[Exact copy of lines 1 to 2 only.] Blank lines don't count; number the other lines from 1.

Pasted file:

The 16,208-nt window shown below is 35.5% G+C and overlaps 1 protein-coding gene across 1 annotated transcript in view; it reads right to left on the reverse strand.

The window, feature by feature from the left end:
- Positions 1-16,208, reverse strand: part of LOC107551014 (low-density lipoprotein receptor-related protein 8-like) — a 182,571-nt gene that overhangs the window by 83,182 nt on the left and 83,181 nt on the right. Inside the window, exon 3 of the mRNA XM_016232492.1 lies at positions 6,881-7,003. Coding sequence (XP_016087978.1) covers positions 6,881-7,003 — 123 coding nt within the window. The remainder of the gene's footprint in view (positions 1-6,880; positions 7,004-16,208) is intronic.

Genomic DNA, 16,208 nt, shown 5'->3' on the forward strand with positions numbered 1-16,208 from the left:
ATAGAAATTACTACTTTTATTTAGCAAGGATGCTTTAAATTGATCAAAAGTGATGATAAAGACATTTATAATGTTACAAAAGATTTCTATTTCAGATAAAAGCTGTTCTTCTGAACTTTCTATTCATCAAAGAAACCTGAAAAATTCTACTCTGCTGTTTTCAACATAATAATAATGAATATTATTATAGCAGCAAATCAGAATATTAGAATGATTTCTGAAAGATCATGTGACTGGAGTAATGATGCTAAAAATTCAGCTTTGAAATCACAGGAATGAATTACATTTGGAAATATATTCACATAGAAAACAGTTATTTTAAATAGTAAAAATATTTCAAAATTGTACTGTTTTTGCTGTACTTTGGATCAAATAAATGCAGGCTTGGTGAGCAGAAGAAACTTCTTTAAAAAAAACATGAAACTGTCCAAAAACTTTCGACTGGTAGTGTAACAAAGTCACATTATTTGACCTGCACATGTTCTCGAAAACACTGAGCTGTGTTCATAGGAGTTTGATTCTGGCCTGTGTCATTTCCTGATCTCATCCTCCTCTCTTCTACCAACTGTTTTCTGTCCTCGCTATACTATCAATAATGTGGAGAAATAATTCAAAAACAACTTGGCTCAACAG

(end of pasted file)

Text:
The 16,208-nt window shown below is 35.5% G+C and overlaps 1 protein-coding gene across 1 annotated transcript in view; it reads right to left on the reverse strand.

The window, feature by feature from the left end: